Volume: 11, No: 03 ; March-2017
Prince Albert Edward (Bertie), Queen Victoria’s eldest son, set sail from London on 11 October 1875 on the royal ship HMSS Serapis, and arrived at Bombay in India just under a month later, on 8 November. There were altogether fifty men in the party, the next highest ranking to the Prince being the Duke of Sutherland, followed by Sir Bartle Frere. Chosen to record the visit were the Prince’s Honorary Private Secretary, William Howard Russell (1820-1907), who reported on it for the Times, and the artist Sydney P. Hall (1842-1922), who was responsible for the illustrations in Russell’s subsequent book about it. During the next seventeen weeks the Prince made an extensive tour of the country, meeting the colonial elite, being entertained in style by the native princes, bestowing honours, attending functions of all kinds, receiving costly gifts, participating in animal shoots and sporting events, dallying with one or two English belles, and so on. As Russell would note later, by the time he left, the Prince knew “more Chiefs than all the Viceroys and Governors together and [had] seen more of the country… than any living man”. The tour was as extensively covered in Britain as it was extensive, but it is not much discussed now. Yet it demonstrated the surprising strengths of the future Edward VII, and had very significant repercussions for the Raj.
Lucknow and Kanpur too were on the itinerary. Cawnpore (Kanpur). The stop at Lucknow was special. Here, the element of gorgeous and spectacular entertainment gave way to poignant and stirring memories of the famous siege and its relief, during the 1857 Mutiny. A Celtic cross had long since been raised in the Residency garden in memory of Sir Henry Lawrence and the European officers and men who died then; now the Prince laid the first stone of a monument outside the garden, to the Indians who also died with them. It was surely the most emotional ceremony in which the Prince took part in India. In the presence of the assembled troops, the English flag was raised outside the battle-scarred ruins of the old Residency. Trumpets sounded, salutes were made, drums rolled and cannon fired.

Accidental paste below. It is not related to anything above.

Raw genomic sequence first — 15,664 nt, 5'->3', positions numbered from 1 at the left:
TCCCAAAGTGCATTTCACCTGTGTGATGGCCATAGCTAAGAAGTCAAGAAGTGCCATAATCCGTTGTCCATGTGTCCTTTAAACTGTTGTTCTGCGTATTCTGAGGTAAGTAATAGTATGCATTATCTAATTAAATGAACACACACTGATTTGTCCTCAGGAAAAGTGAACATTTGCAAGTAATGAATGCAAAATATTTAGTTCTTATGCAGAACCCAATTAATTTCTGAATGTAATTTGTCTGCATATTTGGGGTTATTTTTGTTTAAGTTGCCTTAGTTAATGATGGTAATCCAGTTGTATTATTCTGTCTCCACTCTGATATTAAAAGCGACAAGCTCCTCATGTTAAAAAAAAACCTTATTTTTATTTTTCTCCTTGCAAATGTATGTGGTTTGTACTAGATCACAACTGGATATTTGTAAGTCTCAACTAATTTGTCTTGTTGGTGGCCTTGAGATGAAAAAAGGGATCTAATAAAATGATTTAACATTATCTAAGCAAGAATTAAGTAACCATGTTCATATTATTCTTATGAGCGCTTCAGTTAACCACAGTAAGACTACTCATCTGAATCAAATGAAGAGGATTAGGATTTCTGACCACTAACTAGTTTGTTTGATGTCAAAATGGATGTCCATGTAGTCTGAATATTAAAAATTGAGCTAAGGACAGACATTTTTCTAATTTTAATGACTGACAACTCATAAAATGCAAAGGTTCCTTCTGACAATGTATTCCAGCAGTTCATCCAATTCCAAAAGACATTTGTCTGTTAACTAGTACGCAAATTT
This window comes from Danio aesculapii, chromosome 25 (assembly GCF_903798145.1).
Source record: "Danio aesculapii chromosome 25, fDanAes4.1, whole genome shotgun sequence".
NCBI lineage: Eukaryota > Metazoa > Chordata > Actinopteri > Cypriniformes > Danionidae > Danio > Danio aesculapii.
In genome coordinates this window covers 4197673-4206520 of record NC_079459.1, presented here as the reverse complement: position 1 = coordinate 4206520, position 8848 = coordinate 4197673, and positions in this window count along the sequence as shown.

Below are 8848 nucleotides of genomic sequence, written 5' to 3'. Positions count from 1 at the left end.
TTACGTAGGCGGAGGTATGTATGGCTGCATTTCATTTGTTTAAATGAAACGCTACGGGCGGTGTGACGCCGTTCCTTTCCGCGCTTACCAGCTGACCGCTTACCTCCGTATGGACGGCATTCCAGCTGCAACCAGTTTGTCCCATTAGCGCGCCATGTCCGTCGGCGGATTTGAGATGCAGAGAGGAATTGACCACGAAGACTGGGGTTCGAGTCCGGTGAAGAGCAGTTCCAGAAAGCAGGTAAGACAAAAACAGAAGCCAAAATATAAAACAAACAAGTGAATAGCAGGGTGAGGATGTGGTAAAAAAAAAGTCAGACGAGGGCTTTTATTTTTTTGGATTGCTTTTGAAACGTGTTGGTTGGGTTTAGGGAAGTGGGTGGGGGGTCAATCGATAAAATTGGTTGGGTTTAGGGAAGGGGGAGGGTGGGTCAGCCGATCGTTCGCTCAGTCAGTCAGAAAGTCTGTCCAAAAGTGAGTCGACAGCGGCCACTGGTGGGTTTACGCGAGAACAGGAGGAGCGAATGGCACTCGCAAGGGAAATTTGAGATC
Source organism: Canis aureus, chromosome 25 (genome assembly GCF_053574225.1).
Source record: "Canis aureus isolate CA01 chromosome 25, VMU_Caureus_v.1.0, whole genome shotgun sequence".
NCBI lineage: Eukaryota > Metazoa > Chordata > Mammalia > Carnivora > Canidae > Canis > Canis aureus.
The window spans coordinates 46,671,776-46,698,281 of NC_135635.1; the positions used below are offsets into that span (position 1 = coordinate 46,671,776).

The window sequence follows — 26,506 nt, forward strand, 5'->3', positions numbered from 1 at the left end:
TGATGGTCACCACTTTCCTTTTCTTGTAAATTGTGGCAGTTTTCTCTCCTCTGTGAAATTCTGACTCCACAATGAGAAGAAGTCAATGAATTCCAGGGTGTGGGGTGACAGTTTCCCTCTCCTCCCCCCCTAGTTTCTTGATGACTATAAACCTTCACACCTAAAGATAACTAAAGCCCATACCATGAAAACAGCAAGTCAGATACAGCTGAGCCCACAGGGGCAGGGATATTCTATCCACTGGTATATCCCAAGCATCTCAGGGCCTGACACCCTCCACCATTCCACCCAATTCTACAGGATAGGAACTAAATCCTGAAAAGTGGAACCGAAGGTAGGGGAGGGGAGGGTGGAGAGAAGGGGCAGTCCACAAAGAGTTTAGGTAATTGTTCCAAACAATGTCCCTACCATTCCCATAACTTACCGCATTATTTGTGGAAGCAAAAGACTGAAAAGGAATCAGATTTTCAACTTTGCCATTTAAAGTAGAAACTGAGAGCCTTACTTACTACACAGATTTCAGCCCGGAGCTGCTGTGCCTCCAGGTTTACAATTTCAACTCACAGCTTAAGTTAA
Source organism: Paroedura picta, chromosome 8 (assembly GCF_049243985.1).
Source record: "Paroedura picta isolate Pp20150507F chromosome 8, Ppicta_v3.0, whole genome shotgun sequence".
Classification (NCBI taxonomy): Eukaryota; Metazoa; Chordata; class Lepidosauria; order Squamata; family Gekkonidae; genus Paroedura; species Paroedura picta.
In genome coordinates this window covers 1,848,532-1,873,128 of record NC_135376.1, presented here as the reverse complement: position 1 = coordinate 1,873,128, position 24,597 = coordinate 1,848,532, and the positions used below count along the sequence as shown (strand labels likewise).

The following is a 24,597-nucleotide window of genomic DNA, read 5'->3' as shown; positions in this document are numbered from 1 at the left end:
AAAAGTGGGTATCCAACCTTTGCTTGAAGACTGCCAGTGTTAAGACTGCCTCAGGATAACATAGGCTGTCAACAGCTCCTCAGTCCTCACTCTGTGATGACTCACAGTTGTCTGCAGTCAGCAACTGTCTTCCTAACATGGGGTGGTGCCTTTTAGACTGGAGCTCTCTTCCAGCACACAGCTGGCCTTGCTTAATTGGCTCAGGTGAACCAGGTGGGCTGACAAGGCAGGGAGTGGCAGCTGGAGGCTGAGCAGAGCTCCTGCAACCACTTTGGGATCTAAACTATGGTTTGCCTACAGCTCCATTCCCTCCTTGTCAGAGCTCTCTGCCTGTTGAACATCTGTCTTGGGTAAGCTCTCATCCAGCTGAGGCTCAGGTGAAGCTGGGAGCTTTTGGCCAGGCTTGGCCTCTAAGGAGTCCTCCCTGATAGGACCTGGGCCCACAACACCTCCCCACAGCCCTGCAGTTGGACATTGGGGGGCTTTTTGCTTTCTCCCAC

The salute over, the Prince desired that all the survivors of the defence might be presented to him. The picture… was touching in the extreme. Some two hundred old warriors filed past. First came the officers…. They were followed by sixteen native officers and non-commissioned officers who had taken part…. and lastly, and on which all eyes turned, was a mixed band of decrepit warriors, and young men who, as mere boys, had done their duty nobly within the walls…. In some cases their bodies were supported by friends, and their palsied arms were with difficulty made to give a last salute…. Several veterans came forward in the old stiff uniforms of the East India Company’s service, and having swords covered with the rust of twenty years. During the scene, many ladies, some of whom had lost sons in the relief, were in tears. Every one was affected. [Wheeler 227-28]
The Chief Commissioner for the region of Oude (later Awadh) declared, in the speech that followed, that the behaviour of the sepoys at Lucknow, who voluntarily stood by the British during the siege, “was simply without a parallel in the annals of the world”. Amongst the other sights that the Prince was shown in Lucknow was the “square grey tomb, with a shelving stone on the top” of Major Hodson, whose elaborately carved monument can be seen in Lichfield Cathedral.
The royal party then set off for Delhi, with a couple of hours’ pause in the evening at Cawnpoor (now Kanpur), where the Prince paid his respects at the spot of perhaps the most notorious of the atrocities committed during 1857 on both sides, when two hundred or so British women and children were butchered and thrown into a well. Here stood Baron Marochetti’s The Angel of Pity memorial. Marochetti loved to design and sculpt angels, and this is one of his finest. “I cannot describe the effect of the bright moon’s rays on the white marble work – or how the whole memorial stood out in its lonely grandeur on that delightful night,” wrote a member of the party. The Prince also inspected the Memorial Gardens and the only recently completed church there, now called the Kanpur Memorial Church, to which the monument has since been moved.
Credits : The Victorian Web
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